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For the babies of the future and their parents, the potential benefits of assisted reproductive technology (ART) like germline editing and artificial wombs are undeniable. Which breakthroughs will prompt society to overcome traditional aversions to prenatal interventions? Safety first. Enhancement later.

The Rise of Fertility Clinics and Birth Centers

Stem cell–derived gametes may be labeled by the FDA as drugs or biological products and therefore be subject to approval. As a response, fertility clinics will segregate into non–disease altering (superficial-only traits, non–FDA regulated) and disease altering (FDA regulated).

These genomics companies will patent processes of removing individual diseases from genomes, rather than developing drugs to treat or cure them. Fertility clinics offering ART will pay license fees to—or, more likely, be owned by—genomics companies.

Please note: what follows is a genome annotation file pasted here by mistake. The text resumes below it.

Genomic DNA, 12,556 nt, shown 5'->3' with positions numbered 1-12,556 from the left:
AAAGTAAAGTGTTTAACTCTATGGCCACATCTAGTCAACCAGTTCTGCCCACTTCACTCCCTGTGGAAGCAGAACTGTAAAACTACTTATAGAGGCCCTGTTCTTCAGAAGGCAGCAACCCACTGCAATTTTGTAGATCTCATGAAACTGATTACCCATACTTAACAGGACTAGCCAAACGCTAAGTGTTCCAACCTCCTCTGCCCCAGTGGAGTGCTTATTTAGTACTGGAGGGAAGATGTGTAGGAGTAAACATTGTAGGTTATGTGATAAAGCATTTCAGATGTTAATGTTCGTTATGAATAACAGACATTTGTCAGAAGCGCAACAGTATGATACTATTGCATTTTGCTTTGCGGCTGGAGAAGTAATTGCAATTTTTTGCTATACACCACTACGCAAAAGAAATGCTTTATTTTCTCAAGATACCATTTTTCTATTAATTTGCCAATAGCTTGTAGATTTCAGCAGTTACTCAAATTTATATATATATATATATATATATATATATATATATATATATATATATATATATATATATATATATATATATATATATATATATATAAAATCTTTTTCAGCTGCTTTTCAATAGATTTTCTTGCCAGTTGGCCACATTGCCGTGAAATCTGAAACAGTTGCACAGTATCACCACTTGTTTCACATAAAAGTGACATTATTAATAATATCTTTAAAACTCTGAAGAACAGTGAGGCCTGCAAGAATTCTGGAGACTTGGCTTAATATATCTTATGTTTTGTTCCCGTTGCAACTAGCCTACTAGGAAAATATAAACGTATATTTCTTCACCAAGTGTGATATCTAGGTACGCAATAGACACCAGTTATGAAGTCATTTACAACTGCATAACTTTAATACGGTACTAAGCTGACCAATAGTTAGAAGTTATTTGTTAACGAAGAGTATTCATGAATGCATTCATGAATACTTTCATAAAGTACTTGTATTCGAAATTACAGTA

Today there are 500 for-profit fertility clinics, about 1 for every 11 hospitals in the US. As fertilization moves out of the hospital, thousands of birth centers will pop up by 2050, at least one per hospital in the US.

At first, prospective US parents will travel abroad for embryonic implantation and germline editing for basic disease traits but will return to the US to deliver the baby.

Fertility clinics in Europe, Asia and Mexico will offer germline editing at high cost based on less stringent regulations. Those children will be born in the US as full citizens. This will become a social and political issue as groups try to stop the practice by moving to deny “enhanced” children US citizenship.

Clinics could offer a range of technologies before fertilization to predict likely embryonic outcomes. Before having a child, couples may submit blood tests to AI companies like GenePeeks to learn their future children’s genetic probabilities—and whether a union should even happen.

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